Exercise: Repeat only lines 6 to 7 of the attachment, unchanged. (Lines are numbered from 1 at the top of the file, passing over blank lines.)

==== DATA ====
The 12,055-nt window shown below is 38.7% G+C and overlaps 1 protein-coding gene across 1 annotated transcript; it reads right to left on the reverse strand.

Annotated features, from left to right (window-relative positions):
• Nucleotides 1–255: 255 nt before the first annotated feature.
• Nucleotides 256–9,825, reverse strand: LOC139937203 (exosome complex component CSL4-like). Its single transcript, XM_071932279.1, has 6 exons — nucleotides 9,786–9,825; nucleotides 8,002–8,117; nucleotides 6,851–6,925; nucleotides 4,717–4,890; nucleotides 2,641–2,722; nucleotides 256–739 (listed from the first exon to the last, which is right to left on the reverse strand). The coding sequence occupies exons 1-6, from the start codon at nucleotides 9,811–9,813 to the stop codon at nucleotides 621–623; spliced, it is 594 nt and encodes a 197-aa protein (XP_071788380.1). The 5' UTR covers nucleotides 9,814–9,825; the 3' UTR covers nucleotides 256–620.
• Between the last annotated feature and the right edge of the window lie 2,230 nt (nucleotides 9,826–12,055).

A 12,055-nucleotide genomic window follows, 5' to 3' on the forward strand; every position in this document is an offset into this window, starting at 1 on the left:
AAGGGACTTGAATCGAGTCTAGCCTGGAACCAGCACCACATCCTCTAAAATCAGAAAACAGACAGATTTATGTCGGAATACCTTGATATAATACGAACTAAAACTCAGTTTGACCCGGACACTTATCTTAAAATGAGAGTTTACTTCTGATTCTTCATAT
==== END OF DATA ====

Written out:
A 12,055-nucleotide genomic window follows, 5' to 3' on the forward strand; every position in this document is an offset into this window, starting at 1 on the left:
AAGGGACTTGAATCGAGTCTAGCCTGGAACCAGCACCACATCCTCTAAAATCAGAAAACAGACAGATTTATGTCGGAATACCTTGATATAATACGAACTAAAACTCAGTTTGACCCGGACACTTATCTTAAAATGAGAGTTTACTTCTGATTCTTCATAT